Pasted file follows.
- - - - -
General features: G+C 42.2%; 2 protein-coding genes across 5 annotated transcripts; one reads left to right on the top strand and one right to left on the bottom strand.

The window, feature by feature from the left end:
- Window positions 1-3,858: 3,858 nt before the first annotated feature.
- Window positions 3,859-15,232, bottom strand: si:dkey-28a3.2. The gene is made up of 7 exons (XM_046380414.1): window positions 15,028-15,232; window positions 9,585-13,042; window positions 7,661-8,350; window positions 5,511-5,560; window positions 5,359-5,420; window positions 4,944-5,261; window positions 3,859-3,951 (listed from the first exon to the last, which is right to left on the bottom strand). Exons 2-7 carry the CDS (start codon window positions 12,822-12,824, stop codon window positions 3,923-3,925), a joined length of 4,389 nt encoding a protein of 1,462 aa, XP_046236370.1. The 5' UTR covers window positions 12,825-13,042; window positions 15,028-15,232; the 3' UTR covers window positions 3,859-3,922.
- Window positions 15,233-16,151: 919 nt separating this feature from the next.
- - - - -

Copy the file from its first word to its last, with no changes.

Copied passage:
General features: G+C 42.2%; 2 protein-coding genes across 5 annotated transcripts; one reads left to right on the top strand and one right to left on the bottom strand.

The window, feature by feature from the left end:
- Window positions 1-3,858: 3,858 nt before the first annotated feature.
- Window positions 3,859-15,232, bottom strand: si:dkey-28a3.2. The gene is made up of 7 exons (XM_046380414.1): window positions 15,028-15,232; window positions 9,585-13,042; window positions 7,661-8,350; window positions 5,511-5,560; window positions 5,359-5,420; window positions 4,944-5,261; window positions 3,859-3,951 (listed from the first exon to the last, which is right to left on the bottom strand). Exons 2-7 carry the CDS (start codon window positions 12,822-12,824, stop codon window positions 3,923-3,925), a joined length of 4,389 nt encoding a protein of 1,462 aa, XP_046236370.1. The 5' UTR covers window positions 12,825-13,042; window positions 15,028-15,232; the 3' UTR covers window positions 3,859-3,922.
- Window positions 15,233-16,151: 919 nt separating this feature from the next.